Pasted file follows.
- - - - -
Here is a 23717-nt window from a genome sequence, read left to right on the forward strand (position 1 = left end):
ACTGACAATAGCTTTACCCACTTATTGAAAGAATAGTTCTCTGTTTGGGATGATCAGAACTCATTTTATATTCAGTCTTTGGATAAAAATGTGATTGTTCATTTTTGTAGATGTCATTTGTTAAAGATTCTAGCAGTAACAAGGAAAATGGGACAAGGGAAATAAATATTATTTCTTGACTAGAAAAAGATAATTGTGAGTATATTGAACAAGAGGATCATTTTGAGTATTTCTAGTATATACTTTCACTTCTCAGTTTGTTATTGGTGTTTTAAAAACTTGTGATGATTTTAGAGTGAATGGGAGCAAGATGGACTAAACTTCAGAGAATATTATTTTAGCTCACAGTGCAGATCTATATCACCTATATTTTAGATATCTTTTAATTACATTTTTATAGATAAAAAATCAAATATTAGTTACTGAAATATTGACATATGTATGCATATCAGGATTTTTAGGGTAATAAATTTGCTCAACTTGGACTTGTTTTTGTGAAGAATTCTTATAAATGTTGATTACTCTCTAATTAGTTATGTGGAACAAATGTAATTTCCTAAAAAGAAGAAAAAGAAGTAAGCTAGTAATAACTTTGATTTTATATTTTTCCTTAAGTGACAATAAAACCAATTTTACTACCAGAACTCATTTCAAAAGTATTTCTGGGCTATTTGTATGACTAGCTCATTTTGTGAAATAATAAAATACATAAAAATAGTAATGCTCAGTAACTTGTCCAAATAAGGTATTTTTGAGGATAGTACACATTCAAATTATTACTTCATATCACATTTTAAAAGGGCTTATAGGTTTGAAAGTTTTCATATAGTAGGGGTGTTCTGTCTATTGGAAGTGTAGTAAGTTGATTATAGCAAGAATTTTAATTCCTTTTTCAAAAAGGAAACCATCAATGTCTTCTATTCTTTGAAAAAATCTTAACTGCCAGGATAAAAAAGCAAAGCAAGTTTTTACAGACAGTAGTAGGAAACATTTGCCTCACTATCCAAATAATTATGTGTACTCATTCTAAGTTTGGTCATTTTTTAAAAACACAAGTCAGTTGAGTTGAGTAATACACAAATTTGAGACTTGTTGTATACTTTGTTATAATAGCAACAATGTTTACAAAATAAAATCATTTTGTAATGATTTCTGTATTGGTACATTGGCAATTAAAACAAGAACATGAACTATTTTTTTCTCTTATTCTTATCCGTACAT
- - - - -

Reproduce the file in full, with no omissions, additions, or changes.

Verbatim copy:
Here is a 23717-nt window from a genome sequence, read left to right on the forward strand (position 1 = left end):
ACTGACAATAGCTTTACCCACTTATTGAAAGAATAGTTCTCTGTTTGGGATGATCAGAACTCATTTTATATTCAGTCTTTGGATAAAAATGTGATTGTTCATTTTTGTAGATGTCATTTGTTAAAGATTCTAGCAGTAACAAGGAAAATGGGACAAGGGAAATAAATATTATTTCTTGACTAGAAAAAGATAATTGTGAGTATATTGAACAAGAGGATCATTTTGAGTATTTCTAGTATATACTTTCACTTCTCAGTTTGTTATTGGTGTTTTAAAAACTTGTGATGATTTTAGAGTGAATGGGAGCAAGATGGACTAAACTTCAGAGAATATTATTTTAGCTCACAGTGCAGATCTATATCACCTATATTTTAGATATCTTTTAATTACATTTTTATAGATAAAAAATCAAATATTAGTTACTGAAATATTGACATATGTATGCATATCAGGATTTTTAGGGTAATAAATTTGCTCAACTTGGACTTGTTTTTGTGAAGAATTCTTATAAATGTTGATTACTCTCTAATTAGTTATGTGGAACAAATGTAATTTCCTAAAAAGAAGAAAAAGAAGTAAGCTAGTAATAACTTTGATTTTATATTTTTCCTTAAGTGACAATAAAACCAATTTTACTACCAGAACTCATTTCAAAAGTATTTCTGGGCTATTTGTATGACTAGCTCATTTTGTGAAATAATAAAATACATAAAAATAGTAATGCTCAGTAACTTGTCCAAATAAGGTATTTTTGAGGATAGTACACATTCAAATTATTACTTCATATCACATTTTAAAAGGGCTTATAGGTTTGAAAGTTTTCATATAGTAGGGGTGTTCTGTCTATTGGAAGTGTAGTAAGTTGATTATAGCAAGAATTTTAATTCCTTTTTCAAAAAGGAAACCATCAATGTCTTCTATTCTTTGAAAAAATCTTAACTGCCAGGATAAAAAAGCAAAGCAAGTTTTTACAGACAGTAGTAGGAAACATTTGCCTCACTATCCAAATAATTATGTGTACTCATTCTAAGTTTGGTCATTTTTTAAAAACACAAGTCAGTTGAGTTGAGTAATACACAAATTTGAGACTTGTTGTATACTTTGTTATAATAGCAACAATGTTTACAAAATAAAATCATTTTGTAATGATTTCTGTATTGGTACATTGGCAATTAAAACAAGAACATGAACTATTTTTTTCTCTTATTCTTATCCGTACAT